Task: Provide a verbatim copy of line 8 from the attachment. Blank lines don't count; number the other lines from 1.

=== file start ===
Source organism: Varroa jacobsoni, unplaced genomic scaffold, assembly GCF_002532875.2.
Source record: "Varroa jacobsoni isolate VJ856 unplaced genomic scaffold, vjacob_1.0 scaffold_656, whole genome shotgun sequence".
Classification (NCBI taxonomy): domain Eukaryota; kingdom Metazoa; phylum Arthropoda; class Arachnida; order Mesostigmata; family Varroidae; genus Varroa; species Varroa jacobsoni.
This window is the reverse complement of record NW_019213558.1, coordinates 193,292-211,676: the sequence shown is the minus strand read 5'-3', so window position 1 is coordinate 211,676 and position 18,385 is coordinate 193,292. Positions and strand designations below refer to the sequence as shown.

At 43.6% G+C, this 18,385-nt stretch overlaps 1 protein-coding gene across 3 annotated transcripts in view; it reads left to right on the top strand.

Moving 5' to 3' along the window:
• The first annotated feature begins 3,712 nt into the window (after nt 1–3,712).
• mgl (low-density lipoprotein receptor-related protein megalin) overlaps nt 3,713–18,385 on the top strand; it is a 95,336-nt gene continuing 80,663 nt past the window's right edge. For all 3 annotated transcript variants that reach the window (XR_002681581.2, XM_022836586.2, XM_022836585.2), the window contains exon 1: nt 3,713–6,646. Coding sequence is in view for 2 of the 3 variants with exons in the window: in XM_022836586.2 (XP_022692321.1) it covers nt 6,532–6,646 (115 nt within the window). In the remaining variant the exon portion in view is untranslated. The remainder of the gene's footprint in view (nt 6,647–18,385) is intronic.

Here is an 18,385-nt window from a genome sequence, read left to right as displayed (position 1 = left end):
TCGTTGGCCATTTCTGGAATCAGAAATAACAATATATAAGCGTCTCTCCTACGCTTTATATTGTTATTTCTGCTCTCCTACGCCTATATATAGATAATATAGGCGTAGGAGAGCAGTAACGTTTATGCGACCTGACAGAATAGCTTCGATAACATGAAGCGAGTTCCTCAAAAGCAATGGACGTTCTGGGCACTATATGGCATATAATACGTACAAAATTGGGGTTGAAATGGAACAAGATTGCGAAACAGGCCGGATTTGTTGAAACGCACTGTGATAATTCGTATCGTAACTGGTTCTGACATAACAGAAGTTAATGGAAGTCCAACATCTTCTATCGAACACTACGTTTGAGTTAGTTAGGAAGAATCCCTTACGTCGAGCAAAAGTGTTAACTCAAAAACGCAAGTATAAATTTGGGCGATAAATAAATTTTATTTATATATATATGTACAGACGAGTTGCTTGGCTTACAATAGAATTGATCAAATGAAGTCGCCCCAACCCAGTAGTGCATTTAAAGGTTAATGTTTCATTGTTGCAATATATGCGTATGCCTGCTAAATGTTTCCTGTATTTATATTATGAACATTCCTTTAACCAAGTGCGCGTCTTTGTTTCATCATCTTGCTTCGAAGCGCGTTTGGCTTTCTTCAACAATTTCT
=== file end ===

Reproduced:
• mgl (low-density lipoprotein receptor-related protein megalin) overlaps nt 3,713–18,385 on the top strand; it is a 95,336-nt gene continuing 80,663 nt past the window's right edge. For all 3 annotated transcript variants that reach the window (XR_002681581.2, XM_022836586.2, XM_022836585.2), the window contains exon 1: nt 3,713–6,646. Coding sequence is in view for 2 of the 3 variants with exons in the window: in XM_022836586.2 (XP_022692321.1) it covers nt 6,532–6,646 (115 nt within the window). In the remaining variant the exon portion in view is untranslated. The remainder of the gene's footprint in view (nt 6,647–18,385) is intronic.